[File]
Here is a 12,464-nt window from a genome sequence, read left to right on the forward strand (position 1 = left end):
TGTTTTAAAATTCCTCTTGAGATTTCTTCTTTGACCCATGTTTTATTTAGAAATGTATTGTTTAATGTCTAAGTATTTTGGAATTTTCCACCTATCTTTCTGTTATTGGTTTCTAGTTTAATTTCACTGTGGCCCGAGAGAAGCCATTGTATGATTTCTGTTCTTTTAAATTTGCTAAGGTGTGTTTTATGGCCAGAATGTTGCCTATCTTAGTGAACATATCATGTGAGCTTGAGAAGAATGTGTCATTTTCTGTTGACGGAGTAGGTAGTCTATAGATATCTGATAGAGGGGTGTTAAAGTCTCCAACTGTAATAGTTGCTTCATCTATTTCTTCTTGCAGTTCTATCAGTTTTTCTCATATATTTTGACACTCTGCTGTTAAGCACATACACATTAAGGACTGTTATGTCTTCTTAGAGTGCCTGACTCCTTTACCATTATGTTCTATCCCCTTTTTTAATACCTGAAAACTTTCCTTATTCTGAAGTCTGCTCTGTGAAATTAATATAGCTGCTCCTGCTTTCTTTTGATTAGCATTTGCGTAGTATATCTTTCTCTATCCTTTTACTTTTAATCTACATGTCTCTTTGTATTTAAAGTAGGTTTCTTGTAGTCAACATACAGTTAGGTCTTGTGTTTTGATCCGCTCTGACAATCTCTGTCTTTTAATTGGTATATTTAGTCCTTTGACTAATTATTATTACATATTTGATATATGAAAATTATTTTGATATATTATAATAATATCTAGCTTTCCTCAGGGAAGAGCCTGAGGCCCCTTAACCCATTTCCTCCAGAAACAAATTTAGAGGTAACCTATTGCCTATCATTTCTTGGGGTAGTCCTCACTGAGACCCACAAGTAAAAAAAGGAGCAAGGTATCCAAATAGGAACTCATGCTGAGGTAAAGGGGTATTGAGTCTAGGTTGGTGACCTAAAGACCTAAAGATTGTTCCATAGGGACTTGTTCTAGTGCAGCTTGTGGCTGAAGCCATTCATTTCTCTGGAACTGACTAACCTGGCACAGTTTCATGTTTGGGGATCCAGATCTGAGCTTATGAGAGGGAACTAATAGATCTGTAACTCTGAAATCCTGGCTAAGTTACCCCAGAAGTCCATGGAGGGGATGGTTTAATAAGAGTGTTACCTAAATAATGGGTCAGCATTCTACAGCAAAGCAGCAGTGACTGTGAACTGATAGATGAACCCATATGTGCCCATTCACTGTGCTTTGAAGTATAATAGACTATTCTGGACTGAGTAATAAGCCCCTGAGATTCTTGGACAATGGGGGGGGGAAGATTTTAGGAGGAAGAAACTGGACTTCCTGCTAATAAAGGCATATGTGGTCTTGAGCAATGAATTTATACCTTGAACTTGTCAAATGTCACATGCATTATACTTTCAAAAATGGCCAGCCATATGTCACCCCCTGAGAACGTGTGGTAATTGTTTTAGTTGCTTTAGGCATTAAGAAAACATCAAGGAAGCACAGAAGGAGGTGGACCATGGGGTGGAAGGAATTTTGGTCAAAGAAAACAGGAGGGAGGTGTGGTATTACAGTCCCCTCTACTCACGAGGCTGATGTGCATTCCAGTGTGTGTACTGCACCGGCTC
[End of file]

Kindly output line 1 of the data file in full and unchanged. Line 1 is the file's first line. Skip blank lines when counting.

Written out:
Here is a 12,464-nt window from a genome sequence, read left to right on the forward strand (position 1 = left end):